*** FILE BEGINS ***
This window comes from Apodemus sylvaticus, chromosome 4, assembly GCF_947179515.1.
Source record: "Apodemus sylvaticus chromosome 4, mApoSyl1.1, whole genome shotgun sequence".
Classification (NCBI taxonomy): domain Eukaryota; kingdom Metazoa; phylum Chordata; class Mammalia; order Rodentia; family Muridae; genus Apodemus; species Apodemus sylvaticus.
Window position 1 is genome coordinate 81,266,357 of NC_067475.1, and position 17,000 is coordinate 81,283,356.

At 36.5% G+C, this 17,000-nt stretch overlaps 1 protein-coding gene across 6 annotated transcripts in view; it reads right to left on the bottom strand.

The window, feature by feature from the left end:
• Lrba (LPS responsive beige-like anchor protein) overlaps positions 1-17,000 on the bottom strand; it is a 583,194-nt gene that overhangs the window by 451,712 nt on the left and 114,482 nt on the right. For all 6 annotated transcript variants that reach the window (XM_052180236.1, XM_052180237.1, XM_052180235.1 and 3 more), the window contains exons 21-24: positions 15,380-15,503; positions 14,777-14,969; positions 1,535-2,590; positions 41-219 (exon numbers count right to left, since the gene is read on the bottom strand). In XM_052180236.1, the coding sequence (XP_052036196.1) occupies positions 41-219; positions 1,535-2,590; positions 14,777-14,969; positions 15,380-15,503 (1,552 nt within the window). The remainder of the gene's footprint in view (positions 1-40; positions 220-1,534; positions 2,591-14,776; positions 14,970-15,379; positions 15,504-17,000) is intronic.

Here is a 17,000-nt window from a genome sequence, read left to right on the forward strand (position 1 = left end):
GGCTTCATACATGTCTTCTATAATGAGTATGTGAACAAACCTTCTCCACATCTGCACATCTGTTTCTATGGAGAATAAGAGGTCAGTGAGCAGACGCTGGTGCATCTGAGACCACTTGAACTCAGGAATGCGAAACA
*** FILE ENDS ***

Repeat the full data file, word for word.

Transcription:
This window comes from Apodemus sylvaticus, chromosome 4, assembly GCF_947179515.1.
Source record: "Apodemus sylvaticus chromosome 4, mApoSyl1.1, whole genome shotgun sequence".
Classification (NCBI taxonomy): domain Eukaryota; kingdom Metazoa; phylum Chordata; class Mammalia; order Rodentia; family Muridae; genus Apodemus; species Apodemus sylvaticus.
Window position 1 is genome coordinate 81,266,357 of NC_067475.1, and position 17,000 is coordinate 81,283,356.

At 36.5% G+C, this 17,000-nt stretch overlaps 1 protein-coding gene across 6 annotated transcripts in view; it reads right to left on the bottom strand.

The window, feature by feature from the left end:
• Lrba (LPS responsive beige-like anchor protein) overlaps positions 1-17,000 on the bottom strand; it is a 583,194-nt gene that overhangs the window by 451,712 nt on the left and 114,482 nt on the right. For all 6 annotated transcript variants that reach the window (XM_052180236.1, XM_052180237.1, XM_052180235.1 and 3 more), the window contains exons 21-24: positions 15,380-15,503; positions 14,777-14,969; positions 1,535-2,590; positions 41-219 (exon numbers count right to left, since the gene is read on the bottom strand). In XM_052180236.1, the coding sequence (XP_052036196.1) occupies positions 41-219; positions 1,535-2,590; positions 14,777-14,969; positions 15,380-15,503 (1,552 nt within the window). The remainder of the gene's footprint in view (positions 1-40; positions 220-1,534; positions 2,591-14,776; positions 14,970-15,379; positions 15,504-17,000) is intronic.

Here is a 17,000-nt window from a genome sequence, read left to right on the forward strand (position 1 = left end):
GGCTTCATACATGTCTTCTATAATGAGTATGTGAACAAACCTTCTCCACATCTGCACATCTGTTTCTATGGAGAATAAGAGGTCAGTGAGCAGACGCTGGTGCATCTGAGACCACTTGAACTCAGGAATGCGAAACA